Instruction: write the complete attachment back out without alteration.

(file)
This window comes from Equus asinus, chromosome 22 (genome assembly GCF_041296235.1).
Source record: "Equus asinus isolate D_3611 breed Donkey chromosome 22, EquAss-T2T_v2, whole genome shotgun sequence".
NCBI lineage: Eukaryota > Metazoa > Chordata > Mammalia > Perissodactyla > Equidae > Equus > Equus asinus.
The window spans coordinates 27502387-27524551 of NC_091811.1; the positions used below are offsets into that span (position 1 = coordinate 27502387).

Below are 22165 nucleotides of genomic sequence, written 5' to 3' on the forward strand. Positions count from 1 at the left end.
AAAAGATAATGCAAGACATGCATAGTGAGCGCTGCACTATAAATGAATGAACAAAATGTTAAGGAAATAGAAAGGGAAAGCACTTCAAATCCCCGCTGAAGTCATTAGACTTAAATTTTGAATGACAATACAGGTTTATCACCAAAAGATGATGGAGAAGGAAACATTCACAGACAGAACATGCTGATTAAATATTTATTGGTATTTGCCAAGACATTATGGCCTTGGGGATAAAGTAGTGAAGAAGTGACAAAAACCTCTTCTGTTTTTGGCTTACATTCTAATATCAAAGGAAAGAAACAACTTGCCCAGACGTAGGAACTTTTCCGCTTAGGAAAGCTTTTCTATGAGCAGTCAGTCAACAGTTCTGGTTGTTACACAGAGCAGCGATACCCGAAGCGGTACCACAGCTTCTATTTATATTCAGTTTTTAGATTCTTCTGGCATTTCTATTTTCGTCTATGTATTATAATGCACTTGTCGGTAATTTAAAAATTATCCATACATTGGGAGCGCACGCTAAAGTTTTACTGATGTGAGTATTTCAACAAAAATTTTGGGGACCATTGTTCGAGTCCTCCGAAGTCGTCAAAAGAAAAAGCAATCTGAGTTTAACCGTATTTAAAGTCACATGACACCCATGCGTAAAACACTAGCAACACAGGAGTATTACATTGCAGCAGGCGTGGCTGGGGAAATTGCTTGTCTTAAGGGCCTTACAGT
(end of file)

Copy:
This window comes from Equus asinus, chromosome 22 (genome assembly GCF_041296235.1).
Source record: "Equus asinus isolate D_3611 breed Donkey chromosome 22, EquAss-T2T_v2, whole genome shotgun sequence".
NCBI lineage: Eukaryota > Metazoa > Chordata > Mammalia > Perissodactyla > Equidae > Equus > Equus asinus.
The window spans coordinates 27502387-27524551 of NC_091811.1; the positions used below are offsets into that span (position 1 = coordinate 27502387).

Below are 22165 nucleotides of genomic sequence, written 5' to 3' on the forward strand. Positions count from 1 at the left end.
AAAAGATAATGCAAGACATGCATAGTGAGCGCTGCACTATAAATGAATGAACAAAATGTTAAGGAAATAGAAAGGGAAAGCACTTCAAATCCCCGCTGAAGTCATTAGACTTAAATTTTGAATGACAATACAGGTTTATCACCAAAAGATGATGGAGAAGGAAACATTCACAGACAGAACATGCTGATTAAATATTTATTGGTATTTGCCAAGACATTATGGCCTTGGGGATAAAGTAGTGAAGAAGTGACAAAAACCTCTTCTGTTTTTGGCTTACATTCTAATATCAAAGGAAAGAAACAACTTGCCCAGACGTAGGAACTTTTCCGCTTAGGAAAGCTTTTCTATGAGCAGTCAGTCAACAGTTCTGGTTGTTACACAGAGCAGCGATACCCGAAGCGGTACCACAGCTTCTATTTATATTCAGTTTTTAGATTCTTCTGGCATTTCTATTTTCGTCTATGTATTATAATGCACTTGTCGGTAATTTAAAAATTATCCATACATTGGGAGCGCACGCTAAAGTTTTACTGATGTGAGTATTTCAACAAAAATTTTGGGGACCATTGTTCGAGTCCTCCGAAGTCGTCAAAAGAAAAAGCAATCTGAGTTTAACCGTATTTAAAGTCACATGACACCCATGCGTAAAACACTAGCAACACAGGAGTATTACATTGCAGCAGGCGTGGCTGGGGAAATTGCTTGTCTTAAGGGCCTTACAGT